TOURISTS may have killed off a rare species of shrimp by relieving themselves on Australia's iconic Uluru, or Ayers Rock, according to a report.
Biologist Brian Timms said his research had showed one species of small inland shrimp living in pools atop the monolith had become extinct while another had thrived.
”The people going up the rock somehow have affected the animals which live in the pools, possibly by peeing on the rock and pooing on the rock,” Timms told state radio.
The Branchinella latzi species had not been seen on Uluru since the 1970s, and would have been susceptible to “enrichment” of the pool's water, he added.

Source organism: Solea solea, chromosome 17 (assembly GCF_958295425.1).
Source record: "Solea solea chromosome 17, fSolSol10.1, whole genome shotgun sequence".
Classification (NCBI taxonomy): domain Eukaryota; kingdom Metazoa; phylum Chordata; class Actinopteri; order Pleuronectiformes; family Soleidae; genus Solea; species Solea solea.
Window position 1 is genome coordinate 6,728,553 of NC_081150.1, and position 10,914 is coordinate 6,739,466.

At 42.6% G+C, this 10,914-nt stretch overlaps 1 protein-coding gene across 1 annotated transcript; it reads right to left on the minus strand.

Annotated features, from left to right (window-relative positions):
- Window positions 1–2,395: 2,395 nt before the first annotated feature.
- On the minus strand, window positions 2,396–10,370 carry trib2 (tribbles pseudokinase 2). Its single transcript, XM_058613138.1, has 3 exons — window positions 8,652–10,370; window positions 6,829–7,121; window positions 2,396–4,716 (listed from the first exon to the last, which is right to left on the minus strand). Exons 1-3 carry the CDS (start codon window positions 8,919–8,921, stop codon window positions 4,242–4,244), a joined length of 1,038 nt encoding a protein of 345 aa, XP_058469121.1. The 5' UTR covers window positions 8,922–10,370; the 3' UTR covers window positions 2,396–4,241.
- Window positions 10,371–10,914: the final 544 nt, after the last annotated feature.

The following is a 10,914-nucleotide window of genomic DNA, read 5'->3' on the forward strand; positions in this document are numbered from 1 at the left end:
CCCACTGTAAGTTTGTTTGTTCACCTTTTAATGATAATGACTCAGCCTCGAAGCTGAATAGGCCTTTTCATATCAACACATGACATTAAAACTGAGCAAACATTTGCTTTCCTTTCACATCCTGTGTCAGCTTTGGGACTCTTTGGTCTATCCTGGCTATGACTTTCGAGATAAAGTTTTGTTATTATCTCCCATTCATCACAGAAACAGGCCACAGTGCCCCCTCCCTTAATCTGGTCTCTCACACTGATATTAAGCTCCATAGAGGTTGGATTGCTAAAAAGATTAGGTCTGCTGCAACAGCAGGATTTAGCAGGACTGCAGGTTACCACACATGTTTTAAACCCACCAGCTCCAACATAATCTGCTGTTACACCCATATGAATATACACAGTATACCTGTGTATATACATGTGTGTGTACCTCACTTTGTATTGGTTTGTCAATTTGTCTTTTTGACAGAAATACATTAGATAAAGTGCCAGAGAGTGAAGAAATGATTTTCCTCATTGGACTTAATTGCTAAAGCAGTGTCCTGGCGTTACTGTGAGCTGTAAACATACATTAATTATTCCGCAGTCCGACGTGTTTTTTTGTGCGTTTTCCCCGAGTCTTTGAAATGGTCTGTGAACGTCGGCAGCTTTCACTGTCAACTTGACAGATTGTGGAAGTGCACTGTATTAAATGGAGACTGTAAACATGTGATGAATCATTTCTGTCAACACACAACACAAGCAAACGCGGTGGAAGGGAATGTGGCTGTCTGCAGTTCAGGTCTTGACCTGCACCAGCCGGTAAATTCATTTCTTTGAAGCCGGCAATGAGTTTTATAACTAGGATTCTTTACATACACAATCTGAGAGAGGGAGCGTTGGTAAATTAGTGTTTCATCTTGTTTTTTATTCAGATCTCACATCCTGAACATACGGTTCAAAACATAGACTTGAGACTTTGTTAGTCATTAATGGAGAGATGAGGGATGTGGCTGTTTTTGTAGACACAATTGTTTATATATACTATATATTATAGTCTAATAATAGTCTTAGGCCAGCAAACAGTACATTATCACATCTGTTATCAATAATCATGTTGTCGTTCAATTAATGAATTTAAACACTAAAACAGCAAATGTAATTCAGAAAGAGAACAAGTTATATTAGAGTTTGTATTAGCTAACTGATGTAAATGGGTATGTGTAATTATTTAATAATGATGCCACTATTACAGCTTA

”Certainly if (tourists) go up, they should be behaving themselves, not pooing on the rock,” Timms said.
However, a species of fairy shrimp had survived, probably because it was “widespread and tough”, according to Timms.
Australia is mulling a ban on tourists climbing the rock, which is a sacred part of Aboriginal tribes' creation mythology.
Tour operators claim visitors are often caught short on the arduous climb, and most had a “toilet roll tucked away” in case of emergency.